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Well the question presented to me is this. The given function is,
$$f\left( x \right) = \left\{ {\begin{array}{*{20}{c}}{\frac{1}{2}x + 2,\,\;\;\;x < 2}\\{\sqrt {2x} ,\;\;\;\;\;\;x \ge 2}\end{array}} \right. $$ Now have to check whether the given function is differenciable at $x=2$ ?


My approach:
For this function to be differentiable, the left hand derivative and the right hand derivative must exits, and both be equal.
Left hand derivative:
$$\begin{array}{c}\mathop {\lim }\limits_{x \to {2^ - }} \frac{{f\left( x \right) - f(2)}}{{x - 2}} = \mathop {\lim }\limits_{x \to {2^ - }} \frac{{\left( {\frac{1}{2}x + 2} \right) - \left( {\frac{1}{2}\left( 2 \right) + 2} \right)}}{{x - 2}}\\ = \mathop {\lim }\limits_{x \to {2^ - }} \frac{{\left( {\frac{1}{2}x + 2} \right) - 3}}{{x - 2}}\\ = \mathop {\lim }\limits_{x \to {2^ - }} \frac{{\frac{1}{2}x - 1}}{{x - 2}}\\ = \mathop {\lim }\limits_{x \to {2^ - }} \frac{{x - 2}}{{2\left( {x - 2} \right)}}\end{array} $$
This gives,
$$\begin{array}{c}\mathop {\lim }\limits_{x \to {2^ - }} \frac{{f\left( x \right) - f(2)}}{{x - 2}} = \mathop {\lim }\limits_{x \to {2^ - }} \frac{{}}{{2}}\\ = \frac{1}{2}\end{array} $$


Right hand derivative:
$$\begin{array}{c}\mathop {\lim }\limits_{x \to {2^ + }} \frac{{f\left( x \right) - f(2)}}{{x - 2}} = \mathop {\lim }\limits_{x \to {2^ + }} \frac{{\left( {\sqrt {2x} } \right) - \left( {\sqrt {2\left( 2 \right)} } \right)}}{{x - 2}}\\ = \mathop {\lim }\limits_{x \to {2^ + }} \frac{{\sqrt {2x} - \sqrt 4 }}{{x - 2}}\\ = \mathop {\lim }\limits_{x \to {2^ + }} \frac{{\sqrt {2x} - 2}}{{x - 2}}\\ = \mathop {\lim }\limits_{x \to {2^ + }} \frac{{\sqrt {2x} - 2}}{{x - 2}} \times \frac{{\sqrt {2x} + 2}}{{\sqrt {2x} + 2}}\end{array} $$
This gives,
$$\begin{array}{c}\mathop {\lim }\limits_{x \to {2^ + }} \frac{{f\left( x \right) - f(2)}}{{x - 2}} = \mathop {\lim }\limits_{x \to {2^ + }} \frac{{2x - 4}}{{\left( {x - 2} \right)\left( {\sqrt {2x} + 2} \right)}}\\ = \mathop {\lim }\limits_{x \to {2^ + }} \frac{2}{{\left( {\sqrt {2x} + 2} \right)}}\\ = \frac{2}{{2 + 2}}\\ = \frac{1}{2}\end{array} $$


Problem is right hand derivative and left hand derivative are coming same. Fooling me that its differentiable at $x=2$.


The graph of the function is,
$f(x)$ Graph
The function is discontinues at $x=2$. So, its not differentiable at $x=2$.


Where have I gone wrong ? How do I prove analytically without taking help of graph that the function is not differentiable at $x=2$?

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  • $\begingroup$ You have made a mistake in value of $f(2)$. It is given by $f(2)=2$ and not $3$ as you have tried to do while calculating left hand derivative. The left hand derivative is $-\infty$. Also note that the analytical thing is the real stuff and graphical arguments are only an approximation to the analytical argument and are meant to help in understanding the concepts. $\endgroup$ – Paramanand Singh May 25 '17 at 14:27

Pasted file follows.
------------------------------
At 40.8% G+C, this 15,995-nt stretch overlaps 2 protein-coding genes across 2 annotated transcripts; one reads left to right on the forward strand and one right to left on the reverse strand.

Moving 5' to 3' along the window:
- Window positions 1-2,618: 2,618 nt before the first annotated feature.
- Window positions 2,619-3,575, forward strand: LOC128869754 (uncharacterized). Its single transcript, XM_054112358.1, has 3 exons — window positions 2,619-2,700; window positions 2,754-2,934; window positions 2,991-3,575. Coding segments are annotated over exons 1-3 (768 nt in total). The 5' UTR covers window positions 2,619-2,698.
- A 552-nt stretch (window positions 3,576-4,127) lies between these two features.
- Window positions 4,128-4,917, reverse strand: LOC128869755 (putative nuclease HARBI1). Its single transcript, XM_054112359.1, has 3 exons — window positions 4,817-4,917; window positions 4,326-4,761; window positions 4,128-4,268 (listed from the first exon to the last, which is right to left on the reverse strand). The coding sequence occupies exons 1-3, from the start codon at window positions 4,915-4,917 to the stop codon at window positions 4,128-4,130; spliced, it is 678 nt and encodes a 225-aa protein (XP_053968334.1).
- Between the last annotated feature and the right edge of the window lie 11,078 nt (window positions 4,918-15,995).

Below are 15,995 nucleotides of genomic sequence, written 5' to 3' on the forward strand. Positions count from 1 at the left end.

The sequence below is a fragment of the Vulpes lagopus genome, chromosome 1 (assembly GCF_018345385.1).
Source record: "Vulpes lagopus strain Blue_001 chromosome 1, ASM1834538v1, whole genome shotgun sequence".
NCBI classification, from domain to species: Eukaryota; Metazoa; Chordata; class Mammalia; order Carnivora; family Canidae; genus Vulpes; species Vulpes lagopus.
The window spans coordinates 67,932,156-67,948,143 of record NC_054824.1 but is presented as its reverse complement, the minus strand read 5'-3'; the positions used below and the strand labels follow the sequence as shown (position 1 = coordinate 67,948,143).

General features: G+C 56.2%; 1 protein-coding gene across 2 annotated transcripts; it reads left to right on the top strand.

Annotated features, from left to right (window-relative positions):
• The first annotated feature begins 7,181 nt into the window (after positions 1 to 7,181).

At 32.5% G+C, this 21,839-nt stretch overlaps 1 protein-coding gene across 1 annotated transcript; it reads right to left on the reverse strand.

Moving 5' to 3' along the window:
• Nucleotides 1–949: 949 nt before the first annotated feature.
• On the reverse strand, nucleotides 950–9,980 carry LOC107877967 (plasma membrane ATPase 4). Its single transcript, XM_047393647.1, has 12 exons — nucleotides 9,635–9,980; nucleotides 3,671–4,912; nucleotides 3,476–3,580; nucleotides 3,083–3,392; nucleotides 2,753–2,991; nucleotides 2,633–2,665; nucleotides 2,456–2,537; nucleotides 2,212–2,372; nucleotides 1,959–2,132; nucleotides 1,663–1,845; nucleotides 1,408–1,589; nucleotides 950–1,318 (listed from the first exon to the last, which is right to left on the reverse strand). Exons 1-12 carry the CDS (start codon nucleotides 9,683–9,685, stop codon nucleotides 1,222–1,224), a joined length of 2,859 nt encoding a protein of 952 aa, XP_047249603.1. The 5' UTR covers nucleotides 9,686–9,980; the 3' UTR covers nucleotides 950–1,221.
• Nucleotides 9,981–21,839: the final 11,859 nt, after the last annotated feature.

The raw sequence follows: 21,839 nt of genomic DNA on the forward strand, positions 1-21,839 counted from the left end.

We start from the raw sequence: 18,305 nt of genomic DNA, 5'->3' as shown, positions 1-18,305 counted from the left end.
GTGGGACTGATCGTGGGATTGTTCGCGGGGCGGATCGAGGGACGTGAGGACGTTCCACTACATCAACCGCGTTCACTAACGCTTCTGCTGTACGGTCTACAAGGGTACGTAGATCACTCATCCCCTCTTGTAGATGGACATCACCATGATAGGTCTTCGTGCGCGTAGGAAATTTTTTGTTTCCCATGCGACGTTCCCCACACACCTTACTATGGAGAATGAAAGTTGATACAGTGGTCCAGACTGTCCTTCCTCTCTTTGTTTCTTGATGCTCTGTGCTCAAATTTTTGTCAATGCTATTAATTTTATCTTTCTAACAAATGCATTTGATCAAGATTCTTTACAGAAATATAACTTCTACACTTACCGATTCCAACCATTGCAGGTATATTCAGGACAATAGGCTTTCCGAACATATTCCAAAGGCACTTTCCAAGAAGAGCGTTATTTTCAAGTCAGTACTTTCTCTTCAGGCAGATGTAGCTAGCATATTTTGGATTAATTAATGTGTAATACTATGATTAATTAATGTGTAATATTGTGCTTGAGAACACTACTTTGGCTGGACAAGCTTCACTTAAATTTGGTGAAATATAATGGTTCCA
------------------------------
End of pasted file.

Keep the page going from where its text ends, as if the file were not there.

• $\begingroup$ @ParamanandSingh I think it would be correct to take this as function $ \frac{1}{2}x + 2 $ when approaching from left. $\endgroup$ – Roopesh Singh May 25 '17 at 14:45
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    $\begingroup$ The value $f(2)$ does not depend on left right. It depends on point $2$. Do not confuse value of a function with left or right limit of the function. These are different concepts and value of a function is a much simpler concept than the limit of a function. $\endgroup$ – Paramanand Singh May 25 '17 at 14:45
  • $\begingroup$ Yes.. Got the point. I did a mistake there. Thanks. $\endgroup$ – Roopesh Singh May 25 '17 at 14:47
  • $\begingroup$ Do you seriously need help in getting values of $f$? Check definition of $f$. If $x<2$ the value $f(x) $ is given by formula $(x/2)+2$ so $f(1)=5/2$. But if $x\geq 2$ then $f(x) $ is given by formula $\sqrt{2x}$ and hence $f(2)=\sqrt{4}=2$. I hope this is clear. $\endgroup$ – Paramanand Singh May 25 '17 at 14:51
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$$f (2^-)=\lim_{x\to 2^-} (\frac {x}{2}+2)=1+2=3$$ $$ f (2^+)=\lim_{2^+}\sqrt {2x}=2$$

$f $ is not continuous at $x=2$ thus it is not differentiable at $x=2$.

By definition, differentiable at $x=x_0$ means $$\exists L\in \mathbb R \;\exists \eta>0 :\forall x\in (2-\eta,2+\eta) $$

$$f (x)=f (2)+(x-2)\Bigl (L+\epsilon (x)\Bigr) $$

with $$\lim_{x\to 2}\epsilon (x)=0$$

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  • $\begingroup$ Have you arrived at $$f (2^-)=1+2=3\neq f (2^+)=2$$ without using help of graph ? If yes, please do explain a bit. $\endgroup$ – Roopesh Singh May 25 '17 at 12:08
  • $\begingroup$ @Mathanatic Look now $\endgroup$ – hamam_Abdallah May 25 '17 at 12:12
  • $\begingroup$ What's wrong in what I did? Is that definition incorrect? + How $$f (2^-)=1+2=3\neq f (2^+)=2$$ came ? $\endgroup$ – Roopesh Singh May 25 '17 at 12:17
  • $\begingroup$ That doesn't explain why the OP's work is incorrect though. $\endgroup$ – user370967 May 25 '17 at 13:35

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